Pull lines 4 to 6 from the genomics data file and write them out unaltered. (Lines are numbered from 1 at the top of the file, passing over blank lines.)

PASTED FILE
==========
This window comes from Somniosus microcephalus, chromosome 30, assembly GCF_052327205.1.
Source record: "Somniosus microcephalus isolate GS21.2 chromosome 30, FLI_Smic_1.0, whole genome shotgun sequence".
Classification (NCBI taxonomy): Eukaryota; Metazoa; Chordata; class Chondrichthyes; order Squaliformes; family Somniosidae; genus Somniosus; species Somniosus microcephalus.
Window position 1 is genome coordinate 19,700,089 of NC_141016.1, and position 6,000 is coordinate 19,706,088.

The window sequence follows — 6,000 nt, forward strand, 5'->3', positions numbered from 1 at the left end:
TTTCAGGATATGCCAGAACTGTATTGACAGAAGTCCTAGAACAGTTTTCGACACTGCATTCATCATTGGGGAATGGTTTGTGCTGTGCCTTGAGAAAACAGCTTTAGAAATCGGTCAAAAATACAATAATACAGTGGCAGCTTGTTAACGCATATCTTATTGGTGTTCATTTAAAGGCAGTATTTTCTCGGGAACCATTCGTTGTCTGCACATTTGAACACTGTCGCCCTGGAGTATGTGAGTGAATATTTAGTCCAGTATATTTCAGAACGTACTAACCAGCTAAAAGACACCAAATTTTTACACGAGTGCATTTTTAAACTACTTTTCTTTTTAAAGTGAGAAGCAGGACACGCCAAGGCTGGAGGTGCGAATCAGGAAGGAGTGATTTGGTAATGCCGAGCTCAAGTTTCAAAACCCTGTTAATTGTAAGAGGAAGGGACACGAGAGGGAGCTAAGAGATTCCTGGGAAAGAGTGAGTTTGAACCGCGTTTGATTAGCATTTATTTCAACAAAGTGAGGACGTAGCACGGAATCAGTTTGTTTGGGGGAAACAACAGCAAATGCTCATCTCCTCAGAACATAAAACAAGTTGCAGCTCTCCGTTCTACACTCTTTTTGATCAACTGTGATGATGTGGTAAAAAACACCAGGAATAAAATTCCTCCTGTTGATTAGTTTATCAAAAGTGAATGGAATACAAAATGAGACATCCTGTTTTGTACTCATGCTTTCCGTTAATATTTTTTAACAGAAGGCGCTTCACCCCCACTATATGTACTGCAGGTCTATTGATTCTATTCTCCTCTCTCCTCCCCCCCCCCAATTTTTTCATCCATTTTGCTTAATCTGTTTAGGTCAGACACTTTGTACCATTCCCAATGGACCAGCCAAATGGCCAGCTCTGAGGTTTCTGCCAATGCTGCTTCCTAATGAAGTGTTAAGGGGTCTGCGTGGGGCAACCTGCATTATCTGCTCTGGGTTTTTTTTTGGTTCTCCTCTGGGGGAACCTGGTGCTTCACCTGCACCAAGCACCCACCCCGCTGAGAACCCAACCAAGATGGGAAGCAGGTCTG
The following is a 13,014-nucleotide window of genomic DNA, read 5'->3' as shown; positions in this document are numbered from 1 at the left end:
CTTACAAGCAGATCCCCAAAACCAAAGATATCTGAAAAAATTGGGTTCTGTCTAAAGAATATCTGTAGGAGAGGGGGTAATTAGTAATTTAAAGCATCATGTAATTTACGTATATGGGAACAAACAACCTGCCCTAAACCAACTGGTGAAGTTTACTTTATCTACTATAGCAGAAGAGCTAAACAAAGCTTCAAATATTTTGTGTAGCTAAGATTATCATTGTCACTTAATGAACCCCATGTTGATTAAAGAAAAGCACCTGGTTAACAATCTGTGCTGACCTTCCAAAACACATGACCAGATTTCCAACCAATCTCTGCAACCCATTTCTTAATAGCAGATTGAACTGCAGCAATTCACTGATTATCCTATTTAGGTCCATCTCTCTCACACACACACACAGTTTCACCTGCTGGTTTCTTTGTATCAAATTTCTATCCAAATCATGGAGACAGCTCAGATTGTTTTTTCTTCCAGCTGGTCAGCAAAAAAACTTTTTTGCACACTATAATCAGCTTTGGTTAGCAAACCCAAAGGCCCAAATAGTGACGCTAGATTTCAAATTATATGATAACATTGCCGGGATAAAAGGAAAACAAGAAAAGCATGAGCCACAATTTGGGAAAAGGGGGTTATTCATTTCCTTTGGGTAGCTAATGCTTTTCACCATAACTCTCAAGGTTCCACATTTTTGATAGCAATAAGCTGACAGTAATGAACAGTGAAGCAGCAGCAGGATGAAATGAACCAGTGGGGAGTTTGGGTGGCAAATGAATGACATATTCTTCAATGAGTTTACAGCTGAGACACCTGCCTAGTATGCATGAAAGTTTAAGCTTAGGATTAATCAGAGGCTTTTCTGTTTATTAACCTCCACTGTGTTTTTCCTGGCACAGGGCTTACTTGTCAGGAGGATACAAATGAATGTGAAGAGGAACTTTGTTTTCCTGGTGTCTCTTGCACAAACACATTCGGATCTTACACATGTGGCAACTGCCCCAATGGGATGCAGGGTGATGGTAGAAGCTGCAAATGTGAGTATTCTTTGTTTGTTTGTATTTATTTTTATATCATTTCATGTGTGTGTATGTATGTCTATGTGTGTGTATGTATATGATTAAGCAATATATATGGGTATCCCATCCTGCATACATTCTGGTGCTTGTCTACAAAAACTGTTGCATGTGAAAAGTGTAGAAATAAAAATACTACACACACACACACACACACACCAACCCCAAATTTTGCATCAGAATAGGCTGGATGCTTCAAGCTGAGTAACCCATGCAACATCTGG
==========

Window position 1 is genome coordinate 19,700,089 of NC_141016.1, and position 6,000 is coordinate 19,706,088.

The window sequence follows — 6,000 nt, forward strand, 5'->3', positions numbered from 1 at the left end:
TTTCAGGATATGCCAGAACTGTATTGACAGAAGTCCTAGAACAGTTTTCGACACTGCATTCATCATTGGGGAATGGTTTGTGCTGTGCCTTGAGAAAACAGCTTTAGAAATCGGTCAAAAATACAATAATACAGTGGCAGCTTGTTAACGCATATCTTATTGGTGTTCATTTAAAGGCAGTATTTTCTCGGGAACCATTCGTTGTCTGCACATTTGAACACTGTCGCCCTGGAGTATGTGAGTGAATATTTAGTCCAGTATATTTCAGAACGTACTAACCAGCTAAAAGACACCAAATTTTTACACGAGTGCATTTTTAAACTACTTTTCTTTTTAAAGTGAGAAGCAGGACACGCCAAGGCTGGAGGTGCGAATCAGGAAGGAGTGATTTGGTAATGCCGAGCTCAAGTTTCAAAACCCTGTTAATTGTAAGAGGAAGGGACACGAGAGGGAGCTAAGAGATTCCTGGGAAAGAGTGAGTTTGAACCGCGTTTGATTAGCATTTATTTCAACAAAGTGAGGACGTAGCACGGAATCAGTTTGTTTGGGGGAAACAACAGCAAATGCTCATCTCCTCAGAACATAAAACAAGTTGCAGCTCTCCGTTCTACACTCTTTTTGATCAACTGTGATGATGTGGTAAAAAACACCAGGAATAAAATTCCTCCTGTTGATTAGTTTATCAAAAGTGAATGGAATACAAAATGAGACATCCTGTTTTGTACTCATGCTTTCCGTTAATATTTTTTAACAGAAGGCGCTTCACCCCCACTATATGTACTGCAGGTCTATTGATTCTATTCTCCTCTCTCCTCCCCCCCCCCAATTTTTTCATCCATTTTGCTTAATCTGTTTAGGTCAGACACTTTGTACCATTCCCAATGGACCAGCCAAATGGCCAGCTCTGAGGTTTCTGCCAATGCTGCTTCCTAATGAAGTGTTAAGGGGTCTGCGTGGGGCAACCTGCATTATCTGCTCTGGGTTTTTTTTTGGTTCTCCTCTGGGGGAACCTGGTGCTTCACCTGCACCAAGCACCCACCCCGCTGAGAACCCAACCAAGATGGGAAGCAGGTCTG